Audit discovers ‘missing’ 12 miles of cable

The New Mexico State Auditor has tracked down most of nearly $1 million in unaccounted-for expenses and 12 miles of fiber optic cable related to construction of a broadband network in Northern New Mexico, the office announced recently.

State Auditor Wayne Johnson’s office reconstructed $778,952 in expenses approved by North Central New Mexico Economic Development District to build REDI Net. The original audit discovered the development district failed to account for nearly $1 million, along with miles of fiber optic cable worth about $200,000.

An “extensive review,” however, “concluded that there is more than likely no missing fiber optic cable,” according to a statement Thursday from the State Auditor’s Office.

The office subpoenaed records from three contractors that worked on the project — HP Communications Inc., Wesco Distribution and Broadband Planning Group LLC — after the two-year audit by Jaramillo Accounting Group of Albuquerque discovered unaccounted-for expenses of $955,767 from the REDI Net project. A federal grant of $10 million got the project up and running in 2010.

In March, state auditor spokesman Enrique Knell said the money wasn’t necessarily misappropriated. “It just means they can’t account for where it went,” he said at the time.

The subpoenas produced invoices from the three vendors that documented $407,000 in expenses. Invoices from Wesco documented another $371,945. That leaves $178,007 unaccounted for, according to the State Auditor’s Office. The auditors found one invoice from Broadband Planning Group that did not match the amount of the payment, with an apparent overpayment of $30,358 in 2011. The Colorado-based company dissolved in 2016 after eight years in business, according to Colorado corporation records.

Architecture award goes to SITE renovation

The project to expand and renovate SITE Santa Fe earned its architects recognition from the 2018 American Architecture Awards, the firm announced recently.

SHoP Architects, a New York City firm, designed the low-slung, 36,000-square-foot structure based on inspiration from the Santa Fe Railyard, where the contemporary art exhibition space is located. SHoP, along with several other firms, was recognized in the category of museums and cultural buildings. More than 100 firms were recognized in 17 categories, according to the awards website.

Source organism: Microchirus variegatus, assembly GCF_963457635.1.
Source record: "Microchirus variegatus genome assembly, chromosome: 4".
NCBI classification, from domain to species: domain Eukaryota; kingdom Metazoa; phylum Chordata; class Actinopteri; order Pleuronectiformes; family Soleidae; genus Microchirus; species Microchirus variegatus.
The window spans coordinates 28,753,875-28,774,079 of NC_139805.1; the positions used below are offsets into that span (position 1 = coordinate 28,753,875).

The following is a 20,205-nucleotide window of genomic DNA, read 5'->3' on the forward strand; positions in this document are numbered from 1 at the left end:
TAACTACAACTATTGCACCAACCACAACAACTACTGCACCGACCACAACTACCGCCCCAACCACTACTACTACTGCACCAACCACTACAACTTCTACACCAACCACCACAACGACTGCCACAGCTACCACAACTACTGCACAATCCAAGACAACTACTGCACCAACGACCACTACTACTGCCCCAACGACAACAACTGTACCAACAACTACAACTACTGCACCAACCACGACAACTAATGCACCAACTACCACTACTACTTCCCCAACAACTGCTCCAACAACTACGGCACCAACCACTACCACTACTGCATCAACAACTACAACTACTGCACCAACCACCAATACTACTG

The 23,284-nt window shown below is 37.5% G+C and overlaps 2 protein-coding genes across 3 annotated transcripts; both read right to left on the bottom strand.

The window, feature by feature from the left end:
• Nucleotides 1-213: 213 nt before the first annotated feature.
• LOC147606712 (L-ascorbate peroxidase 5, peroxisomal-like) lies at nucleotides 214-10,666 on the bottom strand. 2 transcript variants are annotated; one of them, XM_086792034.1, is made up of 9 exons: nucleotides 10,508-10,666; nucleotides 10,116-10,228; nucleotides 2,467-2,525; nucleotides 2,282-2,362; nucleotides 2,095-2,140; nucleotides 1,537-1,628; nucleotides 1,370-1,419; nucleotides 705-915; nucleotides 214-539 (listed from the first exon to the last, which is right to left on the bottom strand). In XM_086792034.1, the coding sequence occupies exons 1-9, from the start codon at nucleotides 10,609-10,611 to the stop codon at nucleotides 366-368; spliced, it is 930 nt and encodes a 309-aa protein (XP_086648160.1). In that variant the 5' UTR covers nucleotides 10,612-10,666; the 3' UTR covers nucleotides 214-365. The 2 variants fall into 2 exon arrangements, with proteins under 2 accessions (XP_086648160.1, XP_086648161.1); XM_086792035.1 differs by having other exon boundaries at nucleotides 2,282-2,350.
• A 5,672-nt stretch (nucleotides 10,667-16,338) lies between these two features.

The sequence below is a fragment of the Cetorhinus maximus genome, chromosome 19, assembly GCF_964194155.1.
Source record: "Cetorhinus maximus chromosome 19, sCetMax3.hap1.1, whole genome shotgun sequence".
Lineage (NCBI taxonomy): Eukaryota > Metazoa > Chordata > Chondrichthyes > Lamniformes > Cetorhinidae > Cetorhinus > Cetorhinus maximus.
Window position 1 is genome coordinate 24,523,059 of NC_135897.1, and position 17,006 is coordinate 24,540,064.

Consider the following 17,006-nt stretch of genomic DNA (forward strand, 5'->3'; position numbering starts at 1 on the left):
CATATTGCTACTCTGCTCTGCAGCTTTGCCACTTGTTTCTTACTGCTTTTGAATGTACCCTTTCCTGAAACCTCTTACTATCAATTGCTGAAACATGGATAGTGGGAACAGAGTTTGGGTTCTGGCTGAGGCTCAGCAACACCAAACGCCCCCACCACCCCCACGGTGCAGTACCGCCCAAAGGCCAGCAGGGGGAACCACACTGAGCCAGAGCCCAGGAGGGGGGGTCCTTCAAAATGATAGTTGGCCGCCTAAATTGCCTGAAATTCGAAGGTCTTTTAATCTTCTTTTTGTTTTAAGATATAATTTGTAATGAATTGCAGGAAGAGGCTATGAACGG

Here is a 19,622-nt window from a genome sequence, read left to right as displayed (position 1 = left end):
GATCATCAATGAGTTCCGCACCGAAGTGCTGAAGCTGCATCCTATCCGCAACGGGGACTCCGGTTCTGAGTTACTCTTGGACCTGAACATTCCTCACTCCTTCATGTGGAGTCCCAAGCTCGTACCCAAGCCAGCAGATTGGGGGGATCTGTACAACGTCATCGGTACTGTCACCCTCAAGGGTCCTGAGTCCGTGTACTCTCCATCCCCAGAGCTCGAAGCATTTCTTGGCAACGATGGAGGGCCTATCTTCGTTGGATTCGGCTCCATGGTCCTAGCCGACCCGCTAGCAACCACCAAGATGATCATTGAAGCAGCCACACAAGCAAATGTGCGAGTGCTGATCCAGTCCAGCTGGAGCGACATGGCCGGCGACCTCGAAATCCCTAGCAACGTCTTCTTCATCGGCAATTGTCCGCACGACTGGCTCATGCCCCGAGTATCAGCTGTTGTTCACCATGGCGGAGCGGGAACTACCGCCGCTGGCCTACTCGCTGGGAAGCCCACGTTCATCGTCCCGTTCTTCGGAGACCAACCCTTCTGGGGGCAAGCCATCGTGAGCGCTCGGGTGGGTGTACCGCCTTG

SITE Santa Fe Contemporary added 15,000 square feet to the space with the $8.3 million expansion and renovation, which it unveiled in October. Sarcon Construction Co. of Santa Fe was the general contractor.

“SHoP designed a comprehensive renovation and expansion of the exhibition and support spaces at SITE Santa Fe, enlivening the repurposed former beer warehouse with new galleries and gathering spaces inside and out,” according to a SHoP news release.

The American Architecture Awards are the nation’s highest public awards given by a noncommercial, nontrade-affiliated, public arts, culture and educational institution. The awards were announced June 11 by The Chicago Athenaeum: Museum of Architecture and Design and The European Centre for Architecture Art Design and Urban Studies, which organizes of the annual program.

BBB launches free online review app



The Better Business Bureau in New Mexico and Southwest Colorado launched a free app for accredited businesses called “Your Reviews.”

The app allows a business to request a customer review via a text message. Once verified, the review is then posted to the Better Business Bureau profile for that business.

The app is free to install, according to a news release. The Better Business Bureau introduced the app to capitalize on trends by consumers to rely on online reviews before choosing where to spend their money.

“In today’s digital world, a company’s reputation relies on online reviews,” wrote Matthew Mora for the bureau.

In 2017, more than 288,000 users visited the bureau website searching for reputable companies in New Mexico, the bureau stated. Its app is available for downloading at sw.app.bbb.org/ be-more-visible.

The New Mexican

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